The New Furniture Inspectors at Work

Last weekend we had a bit of a fiasco that worked out fine in the end.  Spring is the time when some teachers leave our school and others need to our want to move to a new home.  As a result, lots of home furnishings are available via the Want Ads newsgroup.

Kent spotted two nice altar tables.  He made a commitment to purchase them. The teacher was moving house so he needed them picked up by Saturday.  We needed to find a man with a van.

We checked on Want Ads for that and found a few who were well recommended. The first one we contacted agreed to do the job for us on Saturday.

Friday night, as we were rushing out the door for a wine dinner, I received a text from him. All it said was, “van broke.”  I was a bit peeved. He can’t help his van breaking down but when I asked if he could help us find a replacement since it was such very short notice, he texted, “try classifieds.”

We tried to contact another driver between courses of the dinner but couldn’t find a van.

The next day, we were in a real bind so I booked a 7 seater taxi.  When he arrived we asked if could could transport the tables in his taxi.  He was not happy about it, but he agreed. When we hauled the tables out he was even more dismayed but he went right to work folding down and turning around seats so it all fit.  He earned a large tip.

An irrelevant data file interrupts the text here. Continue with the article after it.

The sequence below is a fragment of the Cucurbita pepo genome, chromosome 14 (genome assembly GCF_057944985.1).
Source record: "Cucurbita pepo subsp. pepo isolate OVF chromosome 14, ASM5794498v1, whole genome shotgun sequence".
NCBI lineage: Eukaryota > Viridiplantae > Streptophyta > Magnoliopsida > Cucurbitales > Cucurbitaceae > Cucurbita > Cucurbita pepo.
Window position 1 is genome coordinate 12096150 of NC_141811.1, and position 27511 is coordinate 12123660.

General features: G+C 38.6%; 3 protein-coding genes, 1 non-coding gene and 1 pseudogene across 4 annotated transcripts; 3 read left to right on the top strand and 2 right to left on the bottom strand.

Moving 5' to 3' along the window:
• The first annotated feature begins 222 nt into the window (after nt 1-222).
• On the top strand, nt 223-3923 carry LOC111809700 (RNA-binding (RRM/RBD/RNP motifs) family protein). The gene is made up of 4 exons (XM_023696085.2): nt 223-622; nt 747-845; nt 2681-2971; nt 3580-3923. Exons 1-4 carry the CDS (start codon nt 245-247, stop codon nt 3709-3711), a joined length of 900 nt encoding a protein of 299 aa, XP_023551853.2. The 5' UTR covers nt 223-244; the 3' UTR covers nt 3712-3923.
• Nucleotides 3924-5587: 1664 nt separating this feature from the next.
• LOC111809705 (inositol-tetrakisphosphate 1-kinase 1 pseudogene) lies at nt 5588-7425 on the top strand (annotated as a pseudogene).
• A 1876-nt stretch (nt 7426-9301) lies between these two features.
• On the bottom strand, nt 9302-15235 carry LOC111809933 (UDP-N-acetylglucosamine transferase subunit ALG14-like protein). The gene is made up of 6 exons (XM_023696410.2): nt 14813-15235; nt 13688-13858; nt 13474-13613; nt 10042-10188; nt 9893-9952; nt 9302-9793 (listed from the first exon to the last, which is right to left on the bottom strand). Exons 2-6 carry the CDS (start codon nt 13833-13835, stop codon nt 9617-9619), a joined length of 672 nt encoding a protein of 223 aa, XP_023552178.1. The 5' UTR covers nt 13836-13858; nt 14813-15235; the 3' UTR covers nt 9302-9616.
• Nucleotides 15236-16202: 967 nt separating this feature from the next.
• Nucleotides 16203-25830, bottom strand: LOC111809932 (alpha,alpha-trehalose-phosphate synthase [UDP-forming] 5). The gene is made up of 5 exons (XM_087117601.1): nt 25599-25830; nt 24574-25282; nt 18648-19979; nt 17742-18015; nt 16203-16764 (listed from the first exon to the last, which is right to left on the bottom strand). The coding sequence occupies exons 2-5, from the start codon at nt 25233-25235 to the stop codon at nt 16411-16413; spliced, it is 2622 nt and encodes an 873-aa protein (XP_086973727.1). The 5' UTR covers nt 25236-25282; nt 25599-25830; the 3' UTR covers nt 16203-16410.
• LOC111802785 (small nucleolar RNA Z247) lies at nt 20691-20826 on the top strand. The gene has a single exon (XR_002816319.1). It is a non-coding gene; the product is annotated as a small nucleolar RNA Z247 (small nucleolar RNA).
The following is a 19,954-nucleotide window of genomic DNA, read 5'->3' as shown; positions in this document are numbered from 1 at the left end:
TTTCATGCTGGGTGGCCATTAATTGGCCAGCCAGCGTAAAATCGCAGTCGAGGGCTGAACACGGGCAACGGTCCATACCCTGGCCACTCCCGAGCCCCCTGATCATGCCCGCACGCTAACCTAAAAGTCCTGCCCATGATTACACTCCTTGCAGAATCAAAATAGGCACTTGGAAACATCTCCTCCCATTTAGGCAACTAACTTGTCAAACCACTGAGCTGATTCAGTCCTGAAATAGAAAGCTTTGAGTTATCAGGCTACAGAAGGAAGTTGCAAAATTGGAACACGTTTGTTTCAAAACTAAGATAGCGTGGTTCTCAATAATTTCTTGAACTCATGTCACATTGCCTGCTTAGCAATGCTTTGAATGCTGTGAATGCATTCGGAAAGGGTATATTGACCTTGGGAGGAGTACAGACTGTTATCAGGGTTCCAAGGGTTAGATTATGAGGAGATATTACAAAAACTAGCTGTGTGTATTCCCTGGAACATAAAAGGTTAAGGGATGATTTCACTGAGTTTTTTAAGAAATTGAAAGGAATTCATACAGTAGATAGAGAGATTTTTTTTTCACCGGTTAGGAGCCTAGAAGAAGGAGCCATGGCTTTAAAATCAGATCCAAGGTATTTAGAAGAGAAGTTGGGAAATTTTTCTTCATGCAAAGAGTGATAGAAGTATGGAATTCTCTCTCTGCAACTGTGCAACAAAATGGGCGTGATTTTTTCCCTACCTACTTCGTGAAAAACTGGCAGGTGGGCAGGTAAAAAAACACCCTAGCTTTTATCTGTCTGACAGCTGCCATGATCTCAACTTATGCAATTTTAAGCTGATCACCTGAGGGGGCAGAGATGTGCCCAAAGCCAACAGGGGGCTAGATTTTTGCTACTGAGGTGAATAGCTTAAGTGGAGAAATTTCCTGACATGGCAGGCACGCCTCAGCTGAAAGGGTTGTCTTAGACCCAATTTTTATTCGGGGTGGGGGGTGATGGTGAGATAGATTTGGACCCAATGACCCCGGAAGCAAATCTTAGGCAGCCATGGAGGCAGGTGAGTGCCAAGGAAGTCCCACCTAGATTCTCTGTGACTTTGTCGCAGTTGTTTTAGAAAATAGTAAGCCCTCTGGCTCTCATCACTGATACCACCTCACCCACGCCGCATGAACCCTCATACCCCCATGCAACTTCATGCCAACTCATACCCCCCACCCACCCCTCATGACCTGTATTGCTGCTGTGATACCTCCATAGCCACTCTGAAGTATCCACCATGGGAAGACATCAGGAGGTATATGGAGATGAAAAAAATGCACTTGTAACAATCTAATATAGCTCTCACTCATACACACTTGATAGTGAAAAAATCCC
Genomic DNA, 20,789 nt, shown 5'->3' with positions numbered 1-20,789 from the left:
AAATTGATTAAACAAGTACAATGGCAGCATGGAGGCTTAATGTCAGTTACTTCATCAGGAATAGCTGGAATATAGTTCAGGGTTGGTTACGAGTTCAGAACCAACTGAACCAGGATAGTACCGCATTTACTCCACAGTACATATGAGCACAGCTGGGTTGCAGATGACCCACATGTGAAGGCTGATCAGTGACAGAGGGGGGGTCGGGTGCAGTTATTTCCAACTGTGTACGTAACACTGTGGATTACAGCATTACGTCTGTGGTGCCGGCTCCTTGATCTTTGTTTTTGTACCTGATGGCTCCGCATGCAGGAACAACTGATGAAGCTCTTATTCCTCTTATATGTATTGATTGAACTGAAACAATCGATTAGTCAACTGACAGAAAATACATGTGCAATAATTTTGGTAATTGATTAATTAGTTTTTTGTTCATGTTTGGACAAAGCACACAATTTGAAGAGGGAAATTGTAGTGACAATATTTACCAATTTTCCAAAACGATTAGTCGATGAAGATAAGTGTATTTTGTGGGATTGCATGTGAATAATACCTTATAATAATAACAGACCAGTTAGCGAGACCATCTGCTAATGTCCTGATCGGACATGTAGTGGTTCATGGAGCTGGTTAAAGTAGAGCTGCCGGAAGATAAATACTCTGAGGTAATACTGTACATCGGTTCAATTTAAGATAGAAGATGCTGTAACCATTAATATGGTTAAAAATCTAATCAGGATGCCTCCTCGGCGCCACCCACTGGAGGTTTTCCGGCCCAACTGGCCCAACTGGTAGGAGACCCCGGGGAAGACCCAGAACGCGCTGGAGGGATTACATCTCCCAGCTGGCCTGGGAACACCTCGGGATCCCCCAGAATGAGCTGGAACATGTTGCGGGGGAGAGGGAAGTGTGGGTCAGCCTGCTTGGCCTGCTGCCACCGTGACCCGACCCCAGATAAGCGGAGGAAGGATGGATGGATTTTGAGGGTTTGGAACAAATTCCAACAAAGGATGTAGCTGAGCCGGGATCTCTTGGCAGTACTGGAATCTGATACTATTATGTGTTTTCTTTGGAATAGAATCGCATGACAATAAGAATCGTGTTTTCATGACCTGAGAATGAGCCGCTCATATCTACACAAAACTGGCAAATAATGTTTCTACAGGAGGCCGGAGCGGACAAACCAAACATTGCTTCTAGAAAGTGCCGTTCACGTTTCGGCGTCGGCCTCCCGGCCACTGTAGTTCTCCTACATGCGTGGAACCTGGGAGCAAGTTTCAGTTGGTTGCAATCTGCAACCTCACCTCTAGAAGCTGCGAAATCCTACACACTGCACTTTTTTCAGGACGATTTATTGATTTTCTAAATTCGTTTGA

When we hauled the tables to our apartment, the cats assumed the role of New Furniture Inspectors. First they inspected together…


Then they worked separately.


Ultimately they decided the tables were Good Things. I often walk into the room to see one of them standing on the table top or shelf. One night during dinner, Batu had fun leaping from the altar table to our shoe bench to the floor to a shelf, and so on.

Silly us. All along we figured we’d like the tables. We just didn’t realize they were also cat toys.

Knitting for Others

The Geri Johnson, the director of our Early Childhood program at school is highly involved with, an organization which provides a free, basic education to poor children. Most of their work is with girls. Most of it is in India.  For $25 a year I can fund a full year scholarship for a child. My friends and families know I love to give scholarships in other people’s names as a stocking stuffer at Christmas time.

Geri has visited project schools often.  She mentioned to my friend Maggie how cold it was there in the winter and that the children had no hats or scarves.  Maggie, being Maggie, promptly started knitting hats and scarves for Geri to bring on her next trip.

I have finally joined in.  I dug through my stash. I have lots of sock yarn.  I thought sock yarn would take forever to knit into a hat, and would make such a thin hat that it wouldn’t be very warm.  I decide to experiment with holding two strands of the yarn together. It worked quite well.  I created this hat using the Baby Pixy Hat pattern and some frogged stash yarn.

Baby Pixy hat